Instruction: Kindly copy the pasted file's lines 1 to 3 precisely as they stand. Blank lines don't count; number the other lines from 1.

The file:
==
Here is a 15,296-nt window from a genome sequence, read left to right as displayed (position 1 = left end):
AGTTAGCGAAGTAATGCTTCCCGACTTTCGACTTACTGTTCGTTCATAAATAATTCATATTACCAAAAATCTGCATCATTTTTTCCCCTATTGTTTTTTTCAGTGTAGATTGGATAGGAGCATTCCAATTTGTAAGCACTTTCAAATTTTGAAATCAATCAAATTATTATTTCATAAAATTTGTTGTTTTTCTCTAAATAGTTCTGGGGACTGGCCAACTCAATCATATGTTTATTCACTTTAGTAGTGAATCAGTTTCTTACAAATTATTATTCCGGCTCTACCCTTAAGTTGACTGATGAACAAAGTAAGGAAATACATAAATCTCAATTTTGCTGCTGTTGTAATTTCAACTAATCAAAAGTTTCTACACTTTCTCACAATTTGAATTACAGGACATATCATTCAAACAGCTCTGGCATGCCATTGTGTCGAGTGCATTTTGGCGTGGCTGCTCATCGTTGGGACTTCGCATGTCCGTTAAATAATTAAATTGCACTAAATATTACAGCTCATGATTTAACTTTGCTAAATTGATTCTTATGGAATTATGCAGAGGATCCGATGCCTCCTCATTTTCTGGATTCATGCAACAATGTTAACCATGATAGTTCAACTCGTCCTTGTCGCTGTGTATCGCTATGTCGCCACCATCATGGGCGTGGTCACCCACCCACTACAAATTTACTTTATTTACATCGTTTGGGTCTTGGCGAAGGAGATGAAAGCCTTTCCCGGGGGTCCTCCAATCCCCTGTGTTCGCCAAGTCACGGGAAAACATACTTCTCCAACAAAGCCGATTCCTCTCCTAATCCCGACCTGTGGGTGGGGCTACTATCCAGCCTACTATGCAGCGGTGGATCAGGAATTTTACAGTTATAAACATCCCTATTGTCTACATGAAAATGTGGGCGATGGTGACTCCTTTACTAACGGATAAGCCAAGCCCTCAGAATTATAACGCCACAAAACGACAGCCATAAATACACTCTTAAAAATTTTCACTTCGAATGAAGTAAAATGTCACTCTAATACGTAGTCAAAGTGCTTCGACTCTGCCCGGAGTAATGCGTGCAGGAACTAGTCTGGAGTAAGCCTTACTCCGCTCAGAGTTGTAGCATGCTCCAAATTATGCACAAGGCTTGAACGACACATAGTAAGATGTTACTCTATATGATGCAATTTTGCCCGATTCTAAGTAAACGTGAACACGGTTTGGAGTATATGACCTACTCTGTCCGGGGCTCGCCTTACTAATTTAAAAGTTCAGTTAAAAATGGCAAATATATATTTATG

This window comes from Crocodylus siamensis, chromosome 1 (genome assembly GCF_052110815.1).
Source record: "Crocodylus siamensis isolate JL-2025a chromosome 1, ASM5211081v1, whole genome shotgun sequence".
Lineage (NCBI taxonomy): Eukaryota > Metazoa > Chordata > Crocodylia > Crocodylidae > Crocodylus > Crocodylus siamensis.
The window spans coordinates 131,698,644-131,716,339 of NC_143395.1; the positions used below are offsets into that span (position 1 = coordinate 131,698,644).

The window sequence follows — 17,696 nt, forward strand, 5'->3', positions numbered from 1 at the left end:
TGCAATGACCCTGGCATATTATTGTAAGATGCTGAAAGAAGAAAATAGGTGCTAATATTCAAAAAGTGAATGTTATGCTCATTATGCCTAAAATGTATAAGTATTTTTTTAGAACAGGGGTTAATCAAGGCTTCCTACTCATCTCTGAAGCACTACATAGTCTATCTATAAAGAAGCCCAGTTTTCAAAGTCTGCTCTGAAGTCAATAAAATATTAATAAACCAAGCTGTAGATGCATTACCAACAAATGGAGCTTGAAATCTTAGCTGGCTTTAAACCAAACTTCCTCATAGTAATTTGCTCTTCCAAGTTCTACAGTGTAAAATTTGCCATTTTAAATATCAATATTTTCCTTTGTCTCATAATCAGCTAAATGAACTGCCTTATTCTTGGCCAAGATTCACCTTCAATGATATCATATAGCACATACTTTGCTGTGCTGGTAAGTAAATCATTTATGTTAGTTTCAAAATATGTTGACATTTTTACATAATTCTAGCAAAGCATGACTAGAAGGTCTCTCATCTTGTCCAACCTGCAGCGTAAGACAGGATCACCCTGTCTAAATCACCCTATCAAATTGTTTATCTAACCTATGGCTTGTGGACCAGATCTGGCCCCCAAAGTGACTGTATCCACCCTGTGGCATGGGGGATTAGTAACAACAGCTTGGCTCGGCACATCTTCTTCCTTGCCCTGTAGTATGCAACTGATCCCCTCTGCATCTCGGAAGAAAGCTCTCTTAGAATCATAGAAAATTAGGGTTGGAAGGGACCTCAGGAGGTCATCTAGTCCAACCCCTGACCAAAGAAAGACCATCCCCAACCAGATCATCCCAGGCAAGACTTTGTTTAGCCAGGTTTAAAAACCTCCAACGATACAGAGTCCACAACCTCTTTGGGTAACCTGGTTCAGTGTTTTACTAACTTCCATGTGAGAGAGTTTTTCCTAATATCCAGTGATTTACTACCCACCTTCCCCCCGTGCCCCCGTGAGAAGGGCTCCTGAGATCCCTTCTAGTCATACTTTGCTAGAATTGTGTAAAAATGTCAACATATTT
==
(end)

Here is a 15,296-nt window from a genome sequence, read left to right as displayed (position 1 = left end):
AGTTAGCGAAGTAATGCTTCCCGACTTTCGACTTACTGTTCGTTCATAAATAATTCATATTACCAAAAATCTGCATCATTTTTTCCCCTATTGTTTTTTTCAGTGTAGATTGGATAGGAGCATTCCAATTTGTAAGCACTTTCAAATTTTGAAATCAATCAAATTATTATTTCATAAAATTTGTTGTTTTTCTCTAAATAGTTCTGGGGACTGGCCAACTCAATCATATGTTTATTCACTTTAGTAGTGAATCAGTTTCTTACAAATTATTATTCCGGCTCTACCCTTAAGTTGACTGATGAACAAAGTAAGGAAATACATAAATCTCAATTTTGCTGCTGTTGTAATTTCAACTAATCAAAAGTTTCTACACTTTCTCACAATTTGAATTACAGGACATATCATTCAAACAGCTCTGGCATGCCATTGTGTCGAGTGCATTTTGGCGTGGCTGCTCATCGTTGGGACTTCGCATGTCCGTTAAATAATTAAATTGCACTAAATATTACAGCTCATGATTTAACTTTGCTAAATTGATTCTTATGGAATTATGCAGAGGATCCGATGCCTCCTCATTTTCTGGATTCATGCAACAATGTTAACCATGATAGTTCAACTCGTCCTTGTCGCTGTGTATCGCTATGTCGCCACCATCATGGGCGTGGTCACCCACCCACTACAAATTTACTTTATTTACATCGTTTGGGTCTTGGCGAAGGAGATGAAAGCCTTTCCCGGGGGTCCTCCAATCCCCTGTGTTCGCCAAGTCACGGGAAAACATACTTCTCCAACAAAGCCGATTCCTCTCCTAATCCCGACCTGTGGGTGGGGCTACTATCCAGCCTACTATGCAGCGGTGGATCAGGAATTTTACAGTTATAAACATCCCTATTGTCTACATGAAAATGTGGGCGATGGTGACTCCTTTACTAACGGATAAGCCAAGCCCTCAGAATTATAACGCCACAAAACGACAGCCATAAATACACTCTTAAAAATTTTCACTTCGAATGAAGTAAAATGTCACTCTAATACGTAGTCAAAGTGCTTCGACTCTGCCCGGAGTAATGCGTGCAGGAACTAGTCTGGAGTAAGCCTTACTCCGCTCAGAGTTGTAGCATGCTCCAAATTATGCACAAGGCTTGAACGACACATAGTAAGATGTTACTCTATATGATGCAATTTTGCCCGATTCTAAGTAAACGTGAACACGGTTTGGAGTATATGACCTACTCTGTCCGGGGCTCGCCTTACTAATTTAAAAGTTCAGTTAAAAATGGCAAATATATATTTATG

This window comes from Crocodylus siamensis, chromosome 1 (genome assembly GCF_052110815.1).